Two proposals from the Center for the Built Environment were recently selected for funding through 2017 research grants from the Siebel Energy Institute. These proposals, to be funded in the 2017 term, leverage technologies from the emerging Internet of Things (IoT) in buildings, including data analytics, advanced sensing, occupant engagement and energy performance in new and innovative ways. Read more
The connection between sensors, devices and humans is at the heart of the emerging Internet of Things (IoT) in commercial buildings, and represents intriguing research opportunities for Jovan Pantelic, who joined CBE as a research specialist in the fall of 2016. As sensors become more advanced and lower in cost, it may enable the type of “ubiquitous” sensing that has been anticipated already for many years. Read more
Twenty years ago this spring, Berkeley faculty and research staff hosted CBE’s inaugural advisory board meeting with representatives of ten founding partner firms. This new consortium, formed under the auspices of the National Science Foundation Industry/University Research Program, created the initial roadmap for research that has continued for two decades, yielding a broad and valuable body of knowledge, innovation, publications, and industry impacts. (The image above is from a 1999 meeting.) Read more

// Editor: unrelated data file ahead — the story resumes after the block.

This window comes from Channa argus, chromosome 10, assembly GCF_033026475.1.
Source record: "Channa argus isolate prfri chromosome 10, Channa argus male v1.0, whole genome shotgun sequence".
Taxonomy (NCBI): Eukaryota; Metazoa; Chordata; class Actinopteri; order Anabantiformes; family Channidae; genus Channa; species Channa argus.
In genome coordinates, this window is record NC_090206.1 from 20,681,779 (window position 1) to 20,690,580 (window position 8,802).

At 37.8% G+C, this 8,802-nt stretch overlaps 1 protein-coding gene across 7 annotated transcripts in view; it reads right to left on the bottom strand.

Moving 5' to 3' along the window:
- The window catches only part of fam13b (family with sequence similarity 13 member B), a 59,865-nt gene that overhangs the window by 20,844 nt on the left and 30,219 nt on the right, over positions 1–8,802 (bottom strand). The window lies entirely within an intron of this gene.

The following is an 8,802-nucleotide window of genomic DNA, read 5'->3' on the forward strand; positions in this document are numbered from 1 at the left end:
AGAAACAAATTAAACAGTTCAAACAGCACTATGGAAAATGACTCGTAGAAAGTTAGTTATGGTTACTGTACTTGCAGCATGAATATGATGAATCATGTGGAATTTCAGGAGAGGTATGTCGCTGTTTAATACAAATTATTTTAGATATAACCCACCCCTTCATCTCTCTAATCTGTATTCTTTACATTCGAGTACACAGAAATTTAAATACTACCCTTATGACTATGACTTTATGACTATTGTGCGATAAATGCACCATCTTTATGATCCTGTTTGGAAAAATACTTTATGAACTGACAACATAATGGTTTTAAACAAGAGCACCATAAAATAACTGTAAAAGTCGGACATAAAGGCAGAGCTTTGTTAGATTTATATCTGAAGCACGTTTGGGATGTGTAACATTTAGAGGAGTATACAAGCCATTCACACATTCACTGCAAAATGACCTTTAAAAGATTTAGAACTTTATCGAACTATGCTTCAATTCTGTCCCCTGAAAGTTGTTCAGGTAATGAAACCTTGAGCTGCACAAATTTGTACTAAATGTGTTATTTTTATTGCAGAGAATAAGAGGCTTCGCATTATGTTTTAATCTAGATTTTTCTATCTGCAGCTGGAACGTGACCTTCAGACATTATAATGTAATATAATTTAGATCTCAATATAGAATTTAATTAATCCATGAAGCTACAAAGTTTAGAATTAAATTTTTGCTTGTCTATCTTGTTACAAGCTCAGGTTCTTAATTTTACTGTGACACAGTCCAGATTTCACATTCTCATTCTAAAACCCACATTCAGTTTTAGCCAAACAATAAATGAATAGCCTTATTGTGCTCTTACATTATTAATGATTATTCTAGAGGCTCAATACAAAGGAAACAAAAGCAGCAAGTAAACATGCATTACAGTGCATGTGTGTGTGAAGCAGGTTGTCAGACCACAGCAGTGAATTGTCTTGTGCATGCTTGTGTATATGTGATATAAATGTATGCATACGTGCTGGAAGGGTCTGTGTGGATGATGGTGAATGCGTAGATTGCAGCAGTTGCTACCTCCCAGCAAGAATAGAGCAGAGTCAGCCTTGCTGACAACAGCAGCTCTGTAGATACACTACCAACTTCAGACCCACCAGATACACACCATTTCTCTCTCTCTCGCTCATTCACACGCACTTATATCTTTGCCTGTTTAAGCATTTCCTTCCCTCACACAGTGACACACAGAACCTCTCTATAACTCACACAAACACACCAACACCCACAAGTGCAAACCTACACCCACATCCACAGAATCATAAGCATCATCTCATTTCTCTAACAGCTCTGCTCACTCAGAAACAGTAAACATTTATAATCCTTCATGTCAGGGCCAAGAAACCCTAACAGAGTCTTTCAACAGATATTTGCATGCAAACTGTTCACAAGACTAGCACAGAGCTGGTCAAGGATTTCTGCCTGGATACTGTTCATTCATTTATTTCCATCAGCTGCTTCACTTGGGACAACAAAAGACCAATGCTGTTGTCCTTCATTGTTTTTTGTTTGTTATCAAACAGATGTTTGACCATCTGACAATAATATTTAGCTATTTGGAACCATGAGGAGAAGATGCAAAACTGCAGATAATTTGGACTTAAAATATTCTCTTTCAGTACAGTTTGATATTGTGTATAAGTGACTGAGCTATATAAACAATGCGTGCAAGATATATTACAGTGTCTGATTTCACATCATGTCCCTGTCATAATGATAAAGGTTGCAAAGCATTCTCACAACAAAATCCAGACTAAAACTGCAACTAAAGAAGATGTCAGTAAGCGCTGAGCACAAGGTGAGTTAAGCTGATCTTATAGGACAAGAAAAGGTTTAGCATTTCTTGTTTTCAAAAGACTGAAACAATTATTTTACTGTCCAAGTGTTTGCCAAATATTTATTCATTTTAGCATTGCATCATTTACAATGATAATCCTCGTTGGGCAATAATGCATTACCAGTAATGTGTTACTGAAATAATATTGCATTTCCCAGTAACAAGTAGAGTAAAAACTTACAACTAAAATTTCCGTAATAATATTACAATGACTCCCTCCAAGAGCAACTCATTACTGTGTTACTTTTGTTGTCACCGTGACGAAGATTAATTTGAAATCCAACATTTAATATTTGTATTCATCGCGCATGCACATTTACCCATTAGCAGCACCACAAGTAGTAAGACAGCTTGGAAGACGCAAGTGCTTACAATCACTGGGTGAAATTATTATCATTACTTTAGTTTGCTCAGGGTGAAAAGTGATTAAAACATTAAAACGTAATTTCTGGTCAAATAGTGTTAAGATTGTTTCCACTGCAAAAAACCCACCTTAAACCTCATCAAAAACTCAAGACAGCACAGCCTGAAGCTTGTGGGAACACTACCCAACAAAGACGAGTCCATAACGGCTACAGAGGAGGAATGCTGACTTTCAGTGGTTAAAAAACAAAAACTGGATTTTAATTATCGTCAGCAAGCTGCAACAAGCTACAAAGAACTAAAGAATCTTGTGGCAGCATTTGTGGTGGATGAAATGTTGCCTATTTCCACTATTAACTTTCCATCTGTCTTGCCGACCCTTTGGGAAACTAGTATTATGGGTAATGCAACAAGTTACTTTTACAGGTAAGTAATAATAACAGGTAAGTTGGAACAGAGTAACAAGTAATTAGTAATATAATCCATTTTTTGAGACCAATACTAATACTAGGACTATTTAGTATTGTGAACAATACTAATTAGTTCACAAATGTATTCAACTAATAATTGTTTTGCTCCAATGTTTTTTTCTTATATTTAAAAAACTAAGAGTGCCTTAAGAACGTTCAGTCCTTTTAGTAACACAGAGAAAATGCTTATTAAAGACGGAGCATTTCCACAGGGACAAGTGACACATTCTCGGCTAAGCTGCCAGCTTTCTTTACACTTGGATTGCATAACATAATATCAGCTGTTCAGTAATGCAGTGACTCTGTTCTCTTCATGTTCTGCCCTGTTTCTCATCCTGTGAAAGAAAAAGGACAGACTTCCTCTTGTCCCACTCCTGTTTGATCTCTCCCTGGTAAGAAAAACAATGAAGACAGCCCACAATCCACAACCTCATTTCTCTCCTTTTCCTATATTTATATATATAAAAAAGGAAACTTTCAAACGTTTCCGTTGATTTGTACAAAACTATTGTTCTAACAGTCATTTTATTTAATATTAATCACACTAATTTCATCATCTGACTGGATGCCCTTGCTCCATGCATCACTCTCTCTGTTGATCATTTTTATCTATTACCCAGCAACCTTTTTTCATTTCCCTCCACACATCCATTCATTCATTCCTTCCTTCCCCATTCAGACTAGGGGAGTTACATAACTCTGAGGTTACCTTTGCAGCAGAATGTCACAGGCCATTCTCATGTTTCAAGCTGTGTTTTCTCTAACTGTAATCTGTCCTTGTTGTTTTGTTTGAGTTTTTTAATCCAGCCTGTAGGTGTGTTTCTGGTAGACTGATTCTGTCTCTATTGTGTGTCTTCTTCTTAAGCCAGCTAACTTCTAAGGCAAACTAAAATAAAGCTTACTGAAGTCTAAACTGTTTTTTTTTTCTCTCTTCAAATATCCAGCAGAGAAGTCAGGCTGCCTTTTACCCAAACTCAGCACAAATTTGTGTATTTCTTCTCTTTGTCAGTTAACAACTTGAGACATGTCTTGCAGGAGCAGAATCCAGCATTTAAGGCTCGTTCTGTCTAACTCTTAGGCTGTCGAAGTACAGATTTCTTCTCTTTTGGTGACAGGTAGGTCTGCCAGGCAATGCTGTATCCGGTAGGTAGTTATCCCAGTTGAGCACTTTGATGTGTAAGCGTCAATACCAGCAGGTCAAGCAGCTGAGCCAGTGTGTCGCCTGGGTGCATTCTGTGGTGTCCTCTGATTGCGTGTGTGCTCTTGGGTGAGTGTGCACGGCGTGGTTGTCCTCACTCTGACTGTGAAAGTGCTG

CBE Director Ed Arens, came to UC Berkeley in 1980 and soon founded the Building Science Group. In this interview he reflects on major milestones in the formation of CBE’s organization and contributions.
Q: How did you first become interested in the research and work you are doing here?
Ed Arens: This really goes back, before anyone in the U.S. really talked about energy or building science. It was when I was in architecture school in 1963, and I read a book called Design with Climate by Victor Olgyay. It was before houses had air conditioning, and it attempted to systematize passive cooling design. Olgyay’s line of thought about climate’s fundamental impact on design was soon to be on its way out. I was taken by the aesthetic potential of the ideas presented in the book, and it made me dissatisfied with my architectural education. Read more